Since the launch of that campaign, the United States has doubled its oil production and has now become a net exporter of oil. Global demand and consumption of oil has increased by 10 per cent, from 90 to 100 million barrels per day. The International Energy Association projects another 10 per cent increase in global demand in the next 25 years.
Either Canada will play a role in satisfying that demand with the energy produced here at the highest environmental, human rights and labour standards on earth, or we will surrender those growing global energy markets to some of the world’s worst regimes.
So why have these organizations inspired the federal government to bring this legislation forward?
Because they identified Canada as the weakling, as the pushover, as the kid in the schoolyard easiest to bully. They knew full well that they could not reduce U.S. increases in U.S. oil production, Venezuelan, Saudi, Qatari, Iranian or Russian energy production or shipments.
And so we now find ourselves in the ironic situation of being amongst the major energy producers, the only liberal democracy with the highest standards, and yet we are surrendering future energy markets and hundreds of billions or trillions of dollars of value to regimes that export extremism, conflict and violence around the world.
That is the real practical effect of bills like this, together with the broader context of Bill C-69, the killing of Northern Gateway and the killing of Energy East.
So the federal government has admitted that it has not fully researched the area as defined within the legislation to understand what makes B.C.’s north coast particularly vulnerable to shipping and other marine activities.
This is significant. We can’t just say “let’s just cover the whole area”. The government needs to do it right.
Further research needs to be done before an area-based ban can be in place.
We cannot say that the government officials have had conversations with provincial officials. At the very least we need extensive meaningful consultation, and not jut between governments, but also with First Nations people like those represented by Mr. Helin and many First Nations across western Canada and northern British Columbia who want the opportunity to be partners in responsible resource development to move their people from poverty to prosperity.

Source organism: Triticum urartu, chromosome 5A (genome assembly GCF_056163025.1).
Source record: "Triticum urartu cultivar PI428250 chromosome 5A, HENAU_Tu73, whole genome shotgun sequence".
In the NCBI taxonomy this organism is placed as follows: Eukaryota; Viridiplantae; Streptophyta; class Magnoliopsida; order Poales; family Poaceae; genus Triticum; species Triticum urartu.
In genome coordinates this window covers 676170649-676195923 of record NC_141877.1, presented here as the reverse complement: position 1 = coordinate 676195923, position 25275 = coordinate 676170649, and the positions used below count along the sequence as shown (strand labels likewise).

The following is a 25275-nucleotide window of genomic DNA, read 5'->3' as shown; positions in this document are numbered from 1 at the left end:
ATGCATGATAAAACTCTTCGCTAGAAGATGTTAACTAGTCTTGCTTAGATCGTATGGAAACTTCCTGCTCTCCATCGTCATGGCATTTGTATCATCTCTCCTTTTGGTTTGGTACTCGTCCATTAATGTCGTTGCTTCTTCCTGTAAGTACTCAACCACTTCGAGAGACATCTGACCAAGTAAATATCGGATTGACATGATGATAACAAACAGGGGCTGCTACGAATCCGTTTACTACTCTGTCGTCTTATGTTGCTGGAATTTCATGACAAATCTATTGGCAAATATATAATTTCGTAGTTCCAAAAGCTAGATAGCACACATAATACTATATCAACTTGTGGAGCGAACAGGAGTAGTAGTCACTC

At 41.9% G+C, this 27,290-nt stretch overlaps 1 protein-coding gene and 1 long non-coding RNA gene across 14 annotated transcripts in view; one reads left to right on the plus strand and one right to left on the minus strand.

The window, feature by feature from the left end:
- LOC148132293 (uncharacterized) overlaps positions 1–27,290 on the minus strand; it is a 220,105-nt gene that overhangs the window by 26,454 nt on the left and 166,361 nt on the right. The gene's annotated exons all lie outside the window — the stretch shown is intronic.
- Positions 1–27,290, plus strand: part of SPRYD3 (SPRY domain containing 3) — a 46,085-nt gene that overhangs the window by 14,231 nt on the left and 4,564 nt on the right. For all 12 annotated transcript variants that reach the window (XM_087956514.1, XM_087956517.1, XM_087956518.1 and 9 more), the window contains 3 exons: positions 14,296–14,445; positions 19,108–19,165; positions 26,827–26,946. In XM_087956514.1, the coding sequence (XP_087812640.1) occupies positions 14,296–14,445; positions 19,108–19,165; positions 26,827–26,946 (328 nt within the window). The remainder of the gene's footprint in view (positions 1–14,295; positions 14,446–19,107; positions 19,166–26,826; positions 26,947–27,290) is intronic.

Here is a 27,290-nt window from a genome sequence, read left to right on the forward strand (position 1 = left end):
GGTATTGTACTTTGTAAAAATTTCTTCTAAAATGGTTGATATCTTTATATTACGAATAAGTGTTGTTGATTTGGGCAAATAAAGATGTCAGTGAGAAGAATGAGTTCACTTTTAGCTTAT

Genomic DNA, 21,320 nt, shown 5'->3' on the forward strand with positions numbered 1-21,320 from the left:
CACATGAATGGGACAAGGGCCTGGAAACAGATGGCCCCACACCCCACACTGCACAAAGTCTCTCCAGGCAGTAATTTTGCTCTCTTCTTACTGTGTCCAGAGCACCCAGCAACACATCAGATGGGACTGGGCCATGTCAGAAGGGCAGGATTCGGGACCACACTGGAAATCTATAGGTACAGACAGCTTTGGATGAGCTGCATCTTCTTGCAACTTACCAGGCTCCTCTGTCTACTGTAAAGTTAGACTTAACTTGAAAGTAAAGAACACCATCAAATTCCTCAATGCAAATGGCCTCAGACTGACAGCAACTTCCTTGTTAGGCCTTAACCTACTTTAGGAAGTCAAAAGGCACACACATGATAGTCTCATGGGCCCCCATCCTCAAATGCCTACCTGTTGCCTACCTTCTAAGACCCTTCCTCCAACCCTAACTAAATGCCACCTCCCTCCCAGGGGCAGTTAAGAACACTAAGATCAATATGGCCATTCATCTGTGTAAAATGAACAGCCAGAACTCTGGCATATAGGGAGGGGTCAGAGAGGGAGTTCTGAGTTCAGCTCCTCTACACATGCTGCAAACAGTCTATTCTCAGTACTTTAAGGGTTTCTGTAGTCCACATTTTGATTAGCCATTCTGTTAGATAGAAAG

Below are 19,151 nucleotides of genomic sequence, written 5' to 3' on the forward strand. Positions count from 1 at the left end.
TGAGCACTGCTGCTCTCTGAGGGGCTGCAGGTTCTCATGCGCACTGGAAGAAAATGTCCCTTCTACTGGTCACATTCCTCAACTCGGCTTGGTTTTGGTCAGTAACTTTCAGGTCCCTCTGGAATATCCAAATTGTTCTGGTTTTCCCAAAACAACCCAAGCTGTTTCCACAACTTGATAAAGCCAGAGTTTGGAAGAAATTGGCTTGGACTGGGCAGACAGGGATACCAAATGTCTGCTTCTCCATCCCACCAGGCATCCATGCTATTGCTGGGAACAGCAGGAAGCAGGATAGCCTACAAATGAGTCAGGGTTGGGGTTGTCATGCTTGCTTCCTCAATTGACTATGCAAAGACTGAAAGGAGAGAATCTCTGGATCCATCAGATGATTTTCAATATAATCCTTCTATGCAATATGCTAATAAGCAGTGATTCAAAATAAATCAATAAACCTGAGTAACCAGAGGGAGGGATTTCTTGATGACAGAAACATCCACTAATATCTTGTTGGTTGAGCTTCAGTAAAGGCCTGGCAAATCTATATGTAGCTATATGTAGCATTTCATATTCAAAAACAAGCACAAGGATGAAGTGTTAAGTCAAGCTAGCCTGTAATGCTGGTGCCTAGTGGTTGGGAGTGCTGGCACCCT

I can inform the committee that the Government of Alberta just sworn in today will create a litigation fund to support First Nation groups like Eagle Spirit to assert their right to be consulted by the federal crown, before it shuts down economic opportunities, to help First Nations defend their economic rights.
And we will create a crown corporation called the Aboriginal Opportunities Corporation backstopped by an initial investment of a billion dollars to facilitate First Nations’ financial participation and co-ownership in major resource projects, including those prospectively off the north B.C. coast.
We cannot shut the borders on our economic prosperity. Passing this bill means fewer investment dollars, not just for Alberta but for Canada.
We will see company after company continue to move capital and good-paying jobs out of this country. We’ve seen the flight of billions of dollars in Alberta to fuel an unprecedented energy boom in the United States, in Texas, North Dakota and Colorado.
I will just close, Mr. Chair, by saying: if this bill passes in anything like its current form it will be yet another devastating blow to investor confidence in an industry that has been a critical engine of Canadian prosperity and fiscal federalism.
So on behalf of the Government of Alberta I plead with this committee not to report this bill back to the Senate or to indicate that it will require a fundamental rewrite. Frankly, we don’t think this bill is salvageable, the people and the government of Alberta.
I remind the committee that you heard from Premier Notley, I think by teleconference three weeks ago, who initially in November of 2016 did not understand the full negative implications of the moratorium now being enshrined in legislation, but who clearly has come to learn that this bill would have a devastating impact on Alberta and Canadian prosperity.
This is not a partisan question in Alberta. There is a massive consensus from left to right, from people of all sectors, that this bill must be defeated and, if it is not, that the Government of Alberta will challenge it as being unconstitutional.
I’m happy to cede to any questions.